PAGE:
Fix for borrowers with loan discharges comes up short in tax reform


For all the tax reform provisions that will take away benefits from borrowers and colleges, there’s one important addition in the House legislation–excluded from the Senate’s version of tax reform that was published over the weekend–that will help vulnerable students and their families: making student loan discharges due to death or disability nontaxable income.

Currently, borrowers have the right to have their federal student loans wiped away when they die or are determined to be totally and permanently disabled. But that small relief is short-lived, when the borrower or his family learns that he may owe taxes on the amount that was discharged. For instance, a veteran wounded in Afghanistan recently received forgiveness on his student loan debt — before learning the IRS expected him to pay $62,000 in income taxes on that forgiveness.

The provision included in the House’s tax reform bill, echoing a bipartisan bill introduced in the Senate earlier this year by Sens. Portman (R-OH), Coons (D-DE), and King (I-ME), would fix that problem, both for federal and private student loans discharged for those reasons–an important resolution to a problem that plagues some of the most vulnerable borrowers. But it begs two questions: Why wouldn’t the Senate follow suit on this provision? And why wouldn’t Congress fix this problem for the other student loans it forgives?

Specifically, the Department of Education forgives loans for a whole host of other purposes–at the end of 20 or 25 years of payment on an income-driven repayment plan, for borrowers whose colleges lied to them, and in cases where borrowers never should have gotten the loan in the first place. But in all of these cases, borrowers typically owe taxes on the amount of the loan that is discharged, setting them up for a big hit on their taxes if they make use of the options Congress set out in law. While Treasury has made special exceptions in a few limited cases–for instance, for Corinthian Colleges and American Career Institute borrowers who submit and have approved borrower defense claims–on the whole, borrowers are faced with a potentially expensive choice.

And it’s not hard to imagine how the “taxable income” catch might cause problems in such cases when you look back at government efforts to make it easier for permanently disabled borrowers to get their loans discharged. In 2015, the Department of Education and the Social Security Administration teamed up to automatically identify borrowers who have already been deemed totally and permanently disabled and therefore qualify to have their loans discharged, too. But the Department couldn’t automatically discharge their loans, because of the tax liability those disabled borrowers would incur. Instead, it had to settle for sending borrowers letters notifying them of their eligibility, suspending their payments for a short time period so they could complete the application, and processing them later. In the first couple of data matches, the federal agencies identified about 400,000 borrowers as potentially eligible. Similar efforts to help borrowers access the benefits for which they’re eligible, including income-driven repayment forgiveness and borrower defense, are also forced to stop short of providing the benefit.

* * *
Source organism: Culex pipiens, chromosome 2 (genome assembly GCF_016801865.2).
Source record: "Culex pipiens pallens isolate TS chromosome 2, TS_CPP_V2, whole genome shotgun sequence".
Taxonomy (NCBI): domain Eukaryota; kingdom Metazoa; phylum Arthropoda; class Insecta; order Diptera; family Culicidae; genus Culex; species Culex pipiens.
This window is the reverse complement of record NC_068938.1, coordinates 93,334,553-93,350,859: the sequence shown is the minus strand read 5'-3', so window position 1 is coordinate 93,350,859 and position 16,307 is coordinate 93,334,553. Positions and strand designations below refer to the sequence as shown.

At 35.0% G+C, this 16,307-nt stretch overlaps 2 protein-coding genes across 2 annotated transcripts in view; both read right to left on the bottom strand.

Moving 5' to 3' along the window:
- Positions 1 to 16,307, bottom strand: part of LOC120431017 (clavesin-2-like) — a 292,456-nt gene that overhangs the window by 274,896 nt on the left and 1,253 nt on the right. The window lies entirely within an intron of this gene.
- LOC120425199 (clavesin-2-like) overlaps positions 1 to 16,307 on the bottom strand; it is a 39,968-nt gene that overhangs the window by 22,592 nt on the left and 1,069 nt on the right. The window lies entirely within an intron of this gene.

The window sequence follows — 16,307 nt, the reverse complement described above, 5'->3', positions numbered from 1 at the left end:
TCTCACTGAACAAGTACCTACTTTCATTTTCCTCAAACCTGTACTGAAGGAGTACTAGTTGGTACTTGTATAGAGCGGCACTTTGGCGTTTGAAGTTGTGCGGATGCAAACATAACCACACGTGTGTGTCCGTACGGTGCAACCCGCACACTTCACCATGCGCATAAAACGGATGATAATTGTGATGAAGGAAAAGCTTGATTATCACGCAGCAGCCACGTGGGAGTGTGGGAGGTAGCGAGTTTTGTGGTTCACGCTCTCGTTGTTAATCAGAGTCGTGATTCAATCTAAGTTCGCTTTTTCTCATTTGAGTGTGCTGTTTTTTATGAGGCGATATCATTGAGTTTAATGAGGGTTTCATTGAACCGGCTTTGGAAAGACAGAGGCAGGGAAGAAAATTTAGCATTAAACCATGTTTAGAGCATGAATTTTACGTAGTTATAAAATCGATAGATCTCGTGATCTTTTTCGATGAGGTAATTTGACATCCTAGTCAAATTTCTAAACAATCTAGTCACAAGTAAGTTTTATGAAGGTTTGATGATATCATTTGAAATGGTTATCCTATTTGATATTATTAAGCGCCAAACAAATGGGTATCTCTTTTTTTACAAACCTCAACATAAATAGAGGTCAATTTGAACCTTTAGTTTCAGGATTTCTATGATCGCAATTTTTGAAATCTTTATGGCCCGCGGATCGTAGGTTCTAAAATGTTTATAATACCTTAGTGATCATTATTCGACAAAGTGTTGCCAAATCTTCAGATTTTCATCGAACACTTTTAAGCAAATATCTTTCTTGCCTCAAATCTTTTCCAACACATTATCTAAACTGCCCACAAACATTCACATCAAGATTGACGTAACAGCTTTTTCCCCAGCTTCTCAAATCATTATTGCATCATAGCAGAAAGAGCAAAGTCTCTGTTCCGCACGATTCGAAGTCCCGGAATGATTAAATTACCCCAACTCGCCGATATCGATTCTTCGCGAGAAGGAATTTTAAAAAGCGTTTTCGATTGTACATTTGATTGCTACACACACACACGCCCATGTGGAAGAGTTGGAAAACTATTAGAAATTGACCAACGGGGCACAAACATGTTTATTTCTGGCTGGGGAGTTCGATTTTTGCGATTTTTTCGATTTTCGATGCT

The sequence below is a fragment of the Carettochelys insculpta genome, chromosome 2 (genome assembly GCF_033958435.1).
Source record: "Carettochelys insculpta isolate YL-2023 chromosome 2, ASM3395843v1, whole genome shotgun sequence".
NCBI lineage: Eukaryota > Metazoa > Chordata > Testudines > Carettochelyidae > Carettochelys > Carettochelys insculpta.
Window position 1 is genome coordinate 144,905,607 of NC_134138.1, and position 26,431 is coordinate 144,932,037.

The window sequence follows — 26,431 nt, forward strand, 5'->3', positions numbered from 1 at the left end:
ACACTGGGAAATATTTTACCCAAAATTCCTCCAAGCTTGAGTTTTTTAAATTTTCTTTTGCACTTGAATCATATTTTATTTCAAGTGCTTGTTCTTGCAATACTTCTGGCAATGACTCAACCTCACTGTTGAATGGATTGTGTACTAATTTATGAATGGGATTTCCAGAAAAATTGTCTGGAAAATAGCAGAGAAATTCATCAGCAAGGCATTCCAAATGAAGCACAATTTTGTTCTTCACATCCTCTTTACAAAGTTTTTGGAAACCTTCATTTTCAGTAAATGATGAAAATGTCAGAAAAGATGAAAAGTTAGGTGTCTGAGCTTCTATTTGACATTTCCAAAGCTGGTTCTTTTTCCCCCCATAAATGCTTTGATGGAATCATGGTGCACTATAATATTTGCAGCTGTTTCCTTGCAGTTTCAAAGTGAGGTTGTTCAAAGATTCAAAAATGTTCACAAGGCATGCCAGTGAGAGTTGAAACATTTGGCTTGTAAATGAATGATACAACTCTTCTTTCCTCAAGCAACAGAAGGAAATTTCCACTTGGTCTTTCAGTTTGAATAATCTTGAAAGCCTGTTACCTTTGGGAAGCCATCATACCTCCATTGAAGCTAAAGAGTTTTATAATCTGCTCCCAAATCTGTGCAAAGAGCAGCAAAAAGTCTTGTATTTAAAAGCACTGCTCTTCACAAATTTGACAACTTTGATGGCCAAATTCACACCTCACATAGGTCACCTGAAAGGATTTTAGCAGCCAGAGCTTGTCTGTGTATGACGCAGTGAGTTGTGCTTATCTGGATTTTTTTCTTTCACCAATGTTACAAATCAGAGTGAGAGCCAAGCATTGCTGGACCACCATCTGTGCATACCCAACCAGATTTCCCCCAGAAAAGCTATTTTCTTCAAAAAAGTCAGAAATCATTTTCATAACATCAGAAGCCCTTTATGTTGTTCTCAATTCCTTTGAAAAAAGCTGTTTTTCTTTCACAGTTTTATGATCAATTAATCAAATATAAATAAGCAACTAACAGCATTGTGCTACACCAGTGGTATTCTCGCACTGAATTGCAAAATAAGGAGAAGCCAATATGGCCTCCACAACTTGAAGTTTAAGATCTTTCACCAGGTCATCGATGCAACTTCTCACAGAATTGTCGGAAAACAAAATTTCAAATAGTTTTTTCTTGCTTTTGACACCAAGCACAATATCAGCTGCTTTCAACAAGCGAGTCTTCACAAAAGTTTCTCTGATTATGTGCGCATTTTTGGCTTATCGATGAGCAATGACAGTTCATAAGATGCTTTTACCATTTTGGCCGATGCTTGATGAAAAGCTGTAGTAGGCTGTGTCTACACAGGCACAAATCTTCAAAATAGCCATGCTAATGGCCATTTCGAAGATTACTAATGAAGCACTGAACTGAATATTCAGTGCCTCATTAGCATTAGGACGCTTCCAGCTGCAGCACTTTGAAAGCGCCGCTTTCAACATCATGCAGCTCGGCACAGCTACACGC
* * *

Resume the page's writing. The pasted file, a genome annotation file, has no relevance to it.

To date, there aren’t too many borrowers who fall in these categories, given that spikes in income-driven repayment enrollment and claims filed by harmed students looking for a borrower defense discharge are both relatively recent. But there’s a growing pileup of students who may face an unexpected tax liability. For instance, there are well over 70,000 borrower defense claims waiting in limbo at the Education Department right now. And while many of them will pay off their loans rather than qualifying for forgiveness, an unprecedented 6 million Direct Loan borrowers are enrolled in income-driven repayment plans today. (Check out this report for examples of borrowers’ tax liability after receiving loan forgiveness.)

At the end of the day, when Congress promises a borrower forgiveness, it should be provided to him–without the added insult to injury of an expensive tax payment. Members of Congress owe it to borrowers–and especially to our veterans–to fulfill those promises they have made.